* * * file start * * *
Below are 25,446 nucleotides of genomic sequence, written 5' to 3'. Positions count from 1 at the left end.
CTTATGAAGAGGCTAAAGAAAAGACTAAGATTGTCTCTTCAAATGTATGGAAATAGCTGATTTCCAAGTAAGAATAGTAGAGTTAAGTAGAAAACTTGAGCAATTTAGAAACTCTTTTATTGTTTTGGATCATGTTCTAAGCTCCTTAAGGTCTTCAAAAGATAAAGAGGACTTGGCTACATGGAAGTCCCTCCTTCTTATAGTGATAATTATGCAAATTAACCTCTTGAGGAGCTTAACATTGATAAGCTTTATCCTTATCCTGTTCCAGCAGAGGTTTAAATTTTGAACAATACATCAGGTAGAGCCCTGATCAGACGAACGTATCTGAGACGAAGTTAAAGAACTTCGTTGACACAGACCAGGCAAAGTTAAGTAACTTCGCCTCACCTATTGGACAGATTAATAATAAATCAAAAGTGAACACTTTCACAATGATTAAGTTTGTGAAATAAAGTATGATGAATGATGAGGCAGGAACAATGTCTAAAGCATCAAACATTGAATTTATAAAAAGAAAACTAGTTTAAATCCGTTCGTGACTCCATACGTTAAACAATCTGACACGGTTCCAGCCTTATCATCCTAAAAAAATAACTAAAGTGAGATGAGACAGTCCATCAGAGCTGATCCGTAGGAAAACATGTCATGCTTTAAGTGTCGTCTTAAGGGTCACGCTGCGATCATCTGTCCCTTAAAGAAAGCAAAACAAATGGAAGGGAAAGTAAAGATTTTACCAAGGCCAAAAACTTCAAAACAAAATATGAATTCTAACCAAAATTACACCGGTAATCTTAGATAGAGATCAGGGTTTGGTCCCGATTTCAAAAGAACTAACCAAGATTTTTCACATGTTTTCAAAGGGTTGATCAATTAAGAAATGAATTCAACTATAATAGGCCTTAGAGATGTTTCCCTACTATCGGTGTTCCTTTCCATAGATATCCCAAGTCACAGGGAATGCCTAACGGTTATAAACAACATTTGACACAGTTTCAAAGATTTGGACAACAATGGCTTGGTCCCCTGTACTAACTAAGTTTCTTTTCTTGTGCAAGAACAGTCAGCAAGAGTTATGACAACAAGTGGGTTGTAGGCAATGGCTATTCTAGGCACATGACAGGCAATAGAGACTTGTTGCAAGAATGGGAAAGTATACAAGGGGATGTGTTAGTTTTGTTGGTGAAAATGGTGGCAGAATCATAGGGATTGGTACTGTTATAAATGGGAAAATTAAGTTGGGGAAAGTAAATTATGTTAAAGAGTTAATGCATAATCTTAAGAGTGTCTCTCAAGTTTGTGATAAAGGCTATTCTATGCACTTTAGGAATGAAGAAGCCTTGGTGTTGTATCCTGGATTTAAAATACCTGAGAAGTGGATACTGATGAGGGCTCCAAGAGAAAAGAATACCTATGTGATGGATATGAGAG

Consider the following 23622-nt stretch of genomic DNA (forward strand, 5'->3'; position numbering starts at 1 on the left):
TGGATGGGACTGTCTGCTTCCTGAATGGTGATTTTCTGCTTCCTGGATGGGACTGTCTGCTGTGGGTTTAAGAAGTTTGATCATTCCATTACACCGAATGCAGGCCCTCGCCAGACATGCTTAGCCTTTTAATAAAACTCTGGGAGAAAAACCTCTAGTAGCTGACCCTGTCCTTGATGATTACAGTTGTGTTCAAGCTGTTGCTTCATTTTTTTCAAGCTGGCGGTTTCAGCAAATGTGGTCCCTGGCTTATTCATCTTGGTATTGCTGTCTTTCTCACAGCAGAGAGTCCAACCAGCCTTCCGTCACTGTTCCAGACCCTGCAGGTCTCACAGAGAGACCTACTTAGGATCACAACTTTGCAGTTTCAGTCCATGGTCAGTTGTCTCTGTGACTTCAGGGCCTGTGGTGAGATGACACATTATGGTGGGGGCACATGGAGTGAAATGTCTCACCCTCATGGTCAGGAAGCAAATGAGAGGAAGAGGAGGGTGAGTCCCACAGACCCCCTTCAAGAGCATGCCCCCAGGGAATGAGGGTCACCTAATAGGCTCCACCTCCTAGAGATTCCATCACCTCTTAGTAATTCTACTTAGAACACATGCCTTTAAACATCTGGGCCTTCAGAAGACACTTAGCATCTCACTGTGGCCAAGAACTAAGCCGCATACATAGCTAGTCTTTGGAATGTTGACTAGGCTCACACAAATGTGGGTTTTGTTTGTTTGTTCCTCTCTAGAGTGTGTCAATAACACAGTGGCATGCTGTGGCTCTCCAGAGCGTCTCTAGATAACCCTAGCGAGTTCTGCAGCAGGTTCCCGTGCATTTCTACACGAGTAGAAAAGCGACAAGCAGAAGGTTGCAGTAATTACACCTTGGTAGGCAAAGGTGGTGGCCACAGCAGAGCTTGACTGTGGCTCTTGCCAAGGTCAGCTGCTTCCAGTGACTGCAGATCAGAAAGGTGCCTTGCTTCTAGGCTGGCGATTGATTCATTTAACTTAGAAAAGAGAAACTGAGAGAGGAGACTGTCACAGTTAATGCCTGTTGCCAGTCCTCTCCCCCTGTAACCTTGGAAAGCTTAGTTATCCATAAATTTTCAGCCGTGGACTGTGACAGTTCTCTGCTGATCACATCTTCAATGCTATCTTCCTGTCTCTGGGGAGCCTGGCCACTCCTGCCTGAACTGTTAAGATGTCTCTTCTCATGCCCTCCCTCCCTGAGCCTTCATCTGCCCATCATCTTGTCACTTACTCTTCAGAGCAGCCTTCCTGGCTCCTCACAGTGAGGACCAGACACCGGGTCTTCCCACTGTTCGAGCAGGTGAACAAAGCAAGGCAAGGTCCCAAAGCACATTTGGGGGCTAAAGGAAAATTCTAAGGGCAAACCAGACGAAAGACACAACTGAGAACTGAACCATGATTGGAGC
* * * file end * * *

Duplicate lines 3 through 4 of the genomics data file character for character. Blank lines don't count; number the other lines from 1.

Consider the following 23622-nt stretch of genomic DNA (forward strand, 5'->3'; position numbering starts at 1 on the left):
TGGATGGGACTGTCTGCTTCCTGAATGGTGATTTTCTGCTTCCTGGATGGGACTGTCTGCTGTGGGTTTAAGAAGTTTGATCATTCCATTACACCGAATGCAGGCCCTCGCCAGACATGCTTAGCCTTTTAATAAAACTCTGGGAGAAAAACCTCTAGTAGCTGACCCTGTCCTTGATGATTACAGTTGTGTTCAAGCTGTTGCTTCATTTTTTTCAAGCTGGCGGTTTCAGCAAATGTGGTCCCTGGCTTATTCATCTTGGTATTGCTGTCTTTCTCACAGCAGAGAGTCCAACCAGCCTTCCGTCACTGTTCCAGACCCTGCAGGTCTCACAGAGAGACCTACTTAGGATCACAACTTTGCAGTTTCAGTCCATGGTCAGTTGTCTCTGTGACTTCAGGGCCTGTGGTGAGATGACACATTATGGTGGGGGCACATGGAGTGAAATGTCTCACCCTCATGGTCAGGAAGCAAATGAGAGGAAGAGGAGGGTGAGTCCCACAGACCCCCTTCAAGAGCATGCCCCCAGGGAATGAGGGTCACCTAATAGGCTCCACCTCCTAGAGATTCCATCACCTCTTAGTAATTCTACTTAGAACACATGCCTTTAAACATCTGGGCCTTCAGAAGACACTTAGCATCTCACTGTGGCCAAGAACTAAGCCGCATACATAGCTAGTCTTTGGAATGTTGACTAGGCTCACACAAATGTGGGTTTTGTTTGTTTGTTCCTCTCTAGAGTGTGTCAATAACACAGTGGCATGCTGTGGCTCTCCAGAGCGTCTCTAGATAACCCTAGCGAGTTCTGCAGCAGGTTCCCGTGCATTTCTACACGAGTAGAAAAGCGACAAGCAGAAGGTTGCAGTAATTACACCTTGGTAGGCAAAGGTGGTGGCCACAGCAGAGCTTGACTGTGGCTCTTGCCAAGGTCAGCTGCTTCCAGTGACTGCAGATCAGAAAGGTGCCTTGCTTCTAGGCTGGCGATTGATTCATTTAACTTAGAAAAGAGAAACTGAGAGAGGAGACTGTCACAGTTAATGCCTGTTGCCAGTCCTCTCCCCCTGTAACCTTGGAAAGCTTAGTTATCCATAAATTTTCAGCCGTGGACTGTGACAGTTCTCTGCTGATCACATCTTCAATGCTATCTTCCTGTCTCTGGGGAGCCTGGCCACTCCTGCCTGAACTGTTAAGATGTCTCTTCTCATGCCCTCCCTCCCTGAGCCTTCATCTGCCCATCATCTTGTCACTTACTCTTCAGAGCAGCCTTCCTGGCTCCTCACAGTGAGGACCAGACACCGGGTCTTCCCACTGTTCGAGCAGGTGAACAAAGCAAGGCAAGGTCCCAAAGCACATTTGGGGGCTAAAGGAAAATTCTAAGGGCAAACCAGACGAAAGACACAACTGAGAACTGAACCATGATTGGAGC